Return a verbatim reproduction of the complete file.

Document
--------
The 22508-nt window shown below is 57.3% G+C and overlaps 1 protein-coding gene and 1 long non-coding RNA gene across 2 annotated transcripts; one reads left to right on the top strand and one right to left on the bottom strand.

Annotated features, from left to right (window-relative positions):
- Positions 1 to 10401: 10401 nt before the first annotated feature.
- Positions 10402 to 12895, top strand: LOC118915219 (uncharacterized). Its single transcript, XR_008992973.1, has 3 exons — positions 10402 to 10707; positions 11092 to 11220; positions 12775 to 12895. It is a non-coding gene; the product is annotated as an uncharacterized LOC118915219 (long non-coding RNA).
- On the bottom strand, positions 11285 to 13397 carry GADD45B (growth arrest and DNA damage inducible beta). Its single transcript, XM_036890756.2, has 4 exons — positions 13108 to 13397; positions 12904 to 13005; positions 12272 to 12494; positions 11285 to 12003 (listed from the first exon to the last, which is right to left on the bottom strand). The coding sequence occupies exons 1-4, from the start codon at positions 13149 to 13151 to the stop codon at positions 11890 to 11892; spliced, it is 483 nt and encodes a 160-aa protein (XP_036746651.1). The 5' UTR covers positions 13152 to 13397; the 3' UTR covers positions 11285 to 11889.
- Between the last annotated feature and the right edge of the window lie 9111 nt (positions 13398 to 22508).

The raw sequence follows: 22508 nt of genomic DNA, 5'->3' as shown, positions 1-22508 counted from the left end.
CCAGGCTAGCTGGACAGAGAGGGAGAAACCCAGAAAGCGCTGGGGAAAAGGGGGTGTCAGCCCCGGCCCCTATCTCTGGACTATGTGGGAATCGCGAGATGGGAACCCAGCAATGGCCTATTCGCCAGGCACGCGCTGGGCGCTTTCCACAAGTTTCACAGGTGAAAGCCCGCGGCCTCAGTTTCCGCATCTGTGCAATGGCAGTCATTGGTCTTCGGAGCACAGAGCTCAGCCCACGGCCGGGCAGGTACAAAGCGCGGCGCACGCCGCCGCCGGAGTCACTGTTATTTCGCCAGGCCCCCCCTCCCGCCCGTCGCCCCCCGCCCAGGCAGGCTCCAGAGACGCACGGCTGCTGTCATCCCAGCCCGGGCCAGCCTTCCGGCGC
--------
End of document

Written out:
The 22508-nt window shown below is 57.3% G+C and overlaps 1 protein-coding gene and 1 long non-coding RNA gene across 2 annotated transcripts; one reads left to right on the top strand and one right to left on the bottom strand.

Annotated features, from left to right (window-relative positions):
- Positions 1 to 10401: 10401 nt before the first annotated feature.
- Positions 10402 to 12895, top strand: LOC118915219 (uncharacterized). Its single transcript, XR_008992973.1, has 3 exons — positions 10402 to 10707; positions 11092 to 11220; positions 12775 to 12895. It is a non-coding gene; the product is annotated as an uncharacterized LOC118915219 (long non-coding RNA).
- On the bottom strand, positions 11285 to 13397 carry GADD45B (growth arrest and DNA damage inducible beta). Its single transcript, XM_036890756.2, has 4 exons — positions 13108 to 13397; positions 12904 to 13005; positions 12272 to 12494; positions 11285 to 12003 (listed from the first exon to the last, which is right to left on the bottom strand). The coding sequence occupies exons 1-4, from the start codon at positions 13149 to 13151 to the stop codon at positions 11890 to 11892; spliced, it is 483 nt and encodes a 160-aa protein (XP_036746651.1). The 5' UTR covers positions 13152 to 13397; the 3' UTR covers positions 11285 to 11889.
- Between the last annotated feature and the right edge of the window lie 9111 nt (positions 13398 to 22508).

The raw sequence follows: 22508 nt of genomic DNA, 5'->3' as shown, positions 1-22508 counted from the left end.
CCAGGCTAGCTGGACAGAGAGGGAGAAACCCAGAAAGCGCTGGGGAAAAGGGGGTGTCAGCCCCGGCCCCTATCTCTGGACTATGTGGGAATCGCGAGATGGGAACCCAGCAATGGCCTATTCGCCAGGCACGCGCTGGGCGCTTTCCACAAGTTTCACAGGTGAAAGCCCGCGGCCTCAGTTTCCGCATCTGTGCAATGGCAGTCATTGGTCTTCGGAGCACAGAGCTCAGCCCACGGCCGGGCAGGTACAAAGCGCGGCGCACGCCGCCGCCGGAGTCACTGTTATTTCGCCAGGCCCCCCCTCCCGCCCGTCGCCCCCCGCCCAGGCAGGCTCCAGAGACGCACGGCTGCTGTCATCCCAGCCCGGGCCAGCCTTCCGGCGC